Judge rules in case of fight over dogs

HOUSTON We first told you about the judge's ruling here on abc13.com.

Now a dog owner who took an animal rescue shelter to court is waiting to be reunited with her two German Shepherds.

Last month, dog owner Daisy Garza told us how she'd been fighting to get her two dogs back. Zeus and Nikko had been under the care of the Whiskerville Animal Sanctuary after escaping from Garza's backyard on July 2.

"I offered to pay the adoption fee, any housing fees for the vaccinations and what not and she refused," Garza said.

She would later learn that Zeus and Nikko had already been adopted by another family. Garza was so outraged, she took Wydell Dixon, the sanctuary's owner, to court.

During the hearing, it was revealed that both dogs are with the same owner in the Dallas area.

On Monday, we asked Whiskerville owner Wydell Dixon and her attorney what would happen if the judge did in fact rule the dogs must be reunited with Garza.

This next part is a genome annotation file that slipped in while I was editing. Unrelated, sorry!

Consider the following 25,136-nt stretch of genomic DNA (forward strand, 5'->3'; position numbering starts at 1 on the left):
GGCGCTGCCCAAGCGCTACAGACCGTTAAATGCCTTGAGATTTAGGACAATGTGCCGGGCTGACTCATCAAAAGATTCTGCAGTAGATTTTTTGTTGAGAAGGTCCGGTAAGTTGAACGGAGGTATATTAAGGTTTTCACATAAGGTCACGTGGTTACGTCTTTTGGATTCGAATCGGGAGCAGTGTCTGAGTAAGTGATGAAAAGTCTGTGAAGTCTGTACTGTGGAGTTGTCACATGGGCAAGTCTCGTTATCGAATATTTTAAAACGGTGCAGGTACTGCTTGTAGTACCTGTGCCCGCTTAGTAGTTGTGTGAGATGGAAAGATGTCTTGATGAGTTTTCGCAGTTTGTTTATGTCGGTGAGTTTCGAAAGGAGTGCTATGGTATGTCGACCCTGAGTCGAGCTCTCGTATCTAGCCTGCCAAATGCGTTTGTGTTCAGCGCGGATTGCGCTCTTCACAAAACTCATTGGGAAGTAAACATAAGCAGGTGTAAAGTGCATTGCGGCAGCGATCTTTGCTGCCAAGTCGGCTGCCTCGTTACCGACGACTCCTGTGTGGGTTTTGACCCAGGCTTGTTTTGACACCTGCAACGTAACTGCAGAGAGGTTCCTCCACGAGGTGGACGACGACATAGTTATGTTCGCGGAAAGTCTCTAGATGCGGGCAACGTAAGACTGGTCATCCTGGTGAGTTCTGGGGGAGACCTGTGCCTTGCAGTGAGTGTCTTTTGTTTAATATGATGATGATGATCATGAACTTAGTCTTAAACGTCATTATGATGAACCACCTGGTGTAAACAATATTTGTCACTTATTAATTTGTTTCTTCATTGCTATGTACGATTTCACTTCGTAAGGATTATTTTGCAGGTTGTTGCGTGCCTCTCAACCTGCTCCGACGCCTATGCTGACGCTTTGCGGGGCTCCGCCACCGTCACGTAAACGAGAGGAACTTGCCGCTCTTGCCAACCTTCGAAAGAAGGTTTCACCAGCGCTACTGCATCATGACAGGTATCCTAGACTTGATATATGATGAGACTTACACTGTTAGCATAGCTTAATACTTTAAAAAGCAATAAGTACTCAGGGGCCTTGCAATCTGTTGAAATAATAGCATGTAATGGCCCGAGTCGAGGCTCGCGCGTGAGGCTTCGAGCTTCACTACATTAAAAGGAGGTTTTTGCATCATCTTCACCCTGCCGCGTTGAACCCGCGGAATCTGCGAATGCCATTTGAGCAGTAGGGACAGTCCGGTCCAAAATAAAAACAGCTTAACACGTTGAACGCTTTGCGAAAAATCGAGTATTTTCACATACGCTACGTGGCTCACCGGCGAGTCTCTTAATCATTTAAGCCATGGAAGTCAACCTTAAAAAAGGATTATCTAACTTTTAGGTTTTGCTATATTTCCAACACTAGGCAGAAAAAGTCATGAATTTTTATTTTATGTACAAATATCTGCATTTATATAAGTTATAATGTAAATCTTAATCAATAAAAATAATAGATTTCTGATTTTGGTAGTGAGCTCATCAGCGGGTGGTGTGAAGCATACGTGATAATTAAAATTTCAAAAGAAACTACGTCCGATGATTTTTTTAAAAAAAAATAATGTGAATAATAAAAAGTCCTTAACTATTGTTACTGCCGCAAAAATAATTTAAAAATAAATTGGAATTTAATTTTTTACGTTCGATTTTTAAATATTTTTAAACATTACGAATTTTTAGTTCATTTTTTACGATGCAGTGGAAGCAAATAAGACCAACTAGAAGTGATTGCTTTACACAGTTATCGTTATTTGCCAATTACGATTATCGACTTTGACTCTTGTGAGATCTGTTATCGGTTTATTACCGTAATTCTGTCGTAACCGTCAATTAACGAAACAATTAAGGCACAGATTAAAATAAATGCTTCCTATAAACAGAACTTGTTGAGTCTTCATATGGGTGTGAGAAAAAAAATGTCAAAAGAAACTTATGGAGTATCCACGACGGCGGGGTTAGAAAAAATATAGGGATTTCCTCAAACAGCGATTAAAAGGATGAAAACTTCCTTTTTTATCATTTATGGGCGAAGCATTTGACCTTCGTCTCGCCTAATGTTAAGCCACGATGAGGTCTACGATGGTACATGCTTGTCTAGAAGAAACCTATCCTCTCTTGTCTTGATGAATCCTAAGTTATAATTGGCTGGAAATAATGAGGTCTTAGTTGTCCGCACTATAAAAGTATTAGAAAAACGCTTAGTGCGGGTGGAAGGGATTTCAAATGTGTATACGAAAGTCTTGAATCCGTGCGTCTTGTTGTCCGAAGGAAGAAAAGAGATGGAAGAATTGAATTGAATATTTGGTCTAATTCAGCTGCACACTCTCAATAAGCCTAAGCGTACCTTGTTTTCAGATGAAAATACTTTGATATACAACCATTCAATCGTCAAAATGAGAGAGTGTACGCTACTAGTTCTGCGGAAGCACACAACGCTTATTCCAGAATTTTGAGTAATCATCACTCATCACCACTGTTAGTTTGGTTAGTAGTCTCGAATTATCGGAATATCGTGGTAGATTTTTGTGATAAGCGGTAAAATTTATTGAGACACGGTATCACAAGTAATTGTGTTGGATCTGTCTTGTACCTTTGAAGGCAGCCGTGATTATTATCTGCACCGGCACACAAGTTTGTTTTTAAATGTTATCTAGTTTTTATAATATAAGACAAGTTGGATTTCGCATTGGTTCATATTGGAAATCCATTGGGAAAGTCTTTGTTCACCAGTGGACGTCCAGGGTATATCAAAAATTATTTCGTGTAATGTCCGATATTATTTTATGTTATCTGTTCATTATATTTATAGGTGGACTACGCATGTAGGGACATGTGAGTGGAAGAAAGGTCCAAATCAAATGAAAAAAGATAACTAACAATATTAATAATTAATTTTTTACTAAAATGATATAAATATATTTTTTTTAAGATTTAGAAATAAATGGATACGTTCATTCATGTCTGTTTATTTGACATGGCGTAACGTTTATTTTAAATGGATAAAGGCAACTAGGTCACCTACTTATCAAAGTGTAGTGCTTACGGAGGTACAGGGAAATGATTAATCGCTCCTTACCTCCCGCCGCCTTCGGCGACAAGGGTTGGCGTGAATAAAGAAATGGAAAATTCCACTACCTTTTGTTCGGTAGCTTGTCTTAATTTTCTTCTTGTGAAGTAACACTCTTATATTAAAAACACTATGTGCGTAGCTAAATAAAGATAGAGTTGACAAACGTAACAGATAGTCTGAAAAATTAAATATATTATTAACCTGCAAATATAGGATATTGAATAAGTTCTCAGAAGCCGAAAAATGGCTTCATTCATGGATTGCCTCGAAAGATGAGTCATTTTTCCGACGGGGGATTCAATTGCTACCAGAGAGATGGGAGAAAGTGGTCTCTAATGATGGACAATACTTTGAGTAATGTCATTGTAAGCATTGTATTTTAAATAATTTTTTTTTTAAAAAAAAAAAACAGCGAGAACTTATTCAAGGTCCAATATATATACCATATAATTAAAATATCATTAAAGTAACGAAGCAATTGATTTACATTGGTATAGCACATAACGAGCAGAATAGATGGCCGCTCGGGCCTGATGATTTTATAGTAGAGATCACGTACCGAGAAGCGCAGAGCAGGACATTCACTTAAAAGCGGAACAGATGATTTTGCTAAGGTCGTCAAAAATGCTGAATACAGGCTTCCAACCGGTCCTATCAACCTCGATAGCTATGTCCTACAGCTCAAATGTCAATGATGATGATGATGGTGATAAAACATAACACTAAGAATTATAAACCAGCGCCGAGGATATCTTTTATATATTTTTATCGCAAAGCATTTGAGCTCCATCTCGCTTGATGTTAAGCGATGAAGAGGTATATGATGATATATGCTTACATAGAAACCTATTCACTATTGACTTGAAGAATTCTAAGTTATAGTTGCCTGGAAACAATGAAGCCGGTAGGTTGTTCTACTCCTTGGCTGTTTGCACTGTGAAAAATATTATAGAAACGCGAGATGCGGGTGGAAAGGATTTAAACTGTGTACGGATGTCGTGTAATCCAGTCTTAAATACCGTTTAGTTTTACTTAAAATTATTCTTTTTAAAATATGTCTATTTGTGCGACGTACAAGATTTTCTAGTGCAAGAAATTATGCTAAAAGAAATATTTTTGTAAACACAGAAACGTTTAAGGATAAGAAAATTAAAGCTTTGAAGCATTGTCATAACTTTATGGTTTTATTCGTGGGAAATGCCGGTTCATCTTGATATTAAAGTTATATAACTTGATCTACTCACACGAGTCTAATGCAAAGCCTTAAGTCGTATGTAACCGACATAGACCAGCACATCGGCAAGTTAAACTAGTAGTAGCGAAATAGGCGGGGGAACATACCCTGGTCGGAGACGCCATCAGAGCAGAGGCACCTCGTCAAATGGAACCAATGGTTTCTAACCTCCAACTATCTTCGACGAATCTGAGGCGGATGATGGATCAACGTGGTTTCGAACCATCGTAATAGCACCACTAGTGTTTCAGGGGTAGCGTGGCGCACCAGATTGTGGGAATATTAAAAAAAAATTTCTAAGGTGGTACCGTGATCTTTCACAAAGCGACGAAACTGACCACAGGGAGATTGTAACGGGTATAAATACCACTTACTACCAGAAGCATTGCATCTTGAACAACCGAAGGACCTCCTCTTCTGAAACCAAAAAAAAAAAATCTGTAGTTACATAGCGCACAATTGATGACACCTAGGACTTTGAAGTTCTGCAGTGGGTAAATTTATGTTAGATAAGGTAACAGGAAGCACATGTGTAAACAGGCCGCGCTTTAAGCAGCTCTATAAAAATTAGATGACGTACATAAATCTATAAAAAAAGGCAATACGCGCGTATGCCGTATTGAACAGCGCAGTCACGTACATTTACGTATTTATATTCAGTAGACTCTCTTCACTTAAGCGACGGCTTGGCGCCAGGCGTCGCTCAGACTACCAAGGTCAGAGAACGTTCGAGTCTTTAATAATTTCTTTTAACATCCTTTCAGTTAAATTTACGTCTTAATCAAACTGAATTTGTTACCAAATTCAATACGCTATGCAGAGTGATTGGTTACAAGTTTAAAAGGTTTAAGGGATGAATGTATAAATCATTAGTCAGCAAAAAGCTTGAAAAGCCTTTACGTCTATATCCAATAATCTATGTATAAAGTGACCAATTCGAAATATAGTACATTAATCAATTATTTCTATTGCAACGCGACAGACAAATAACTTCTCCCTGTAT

"We don't have the dogs. It's like asking me to give your car to someone," said Dixon's attorney, Patrick Drake. "She can order it, but what can we do?"

"We don't have the dogs, so I guess it will be up to the adopters," Dixon said.

Today, a judge ordered that Zeus and Nikko be returned to Garza.

According to court documents, the judge ruled that "Whiskerville has no legal authority to act as animal control and has no legal authority to impound a dog."

During the hearing, Whiskerville's attorney painted Garza as an unfit owner, claiming the dogs were found in poor condition by a third party and appeared to be mistreated.

Whiskerville has until Thursday to provide the court as to the ownership and whereabouts of both dogs.

KTRK Legal Analyst Joel Androphy said, "The dog facility does a public service if their intentions are honorable and they do not roam the streets kidnapping dogs. This dog had no license, so the owner should not complain about the fees."

The judge ruled the two dogs must be in court on August 26 at 9am to be returned to Garza.

According to the ruling, a failure to comply could result in a $500 fine for each contempt charge and six months in jail per contempt charge.

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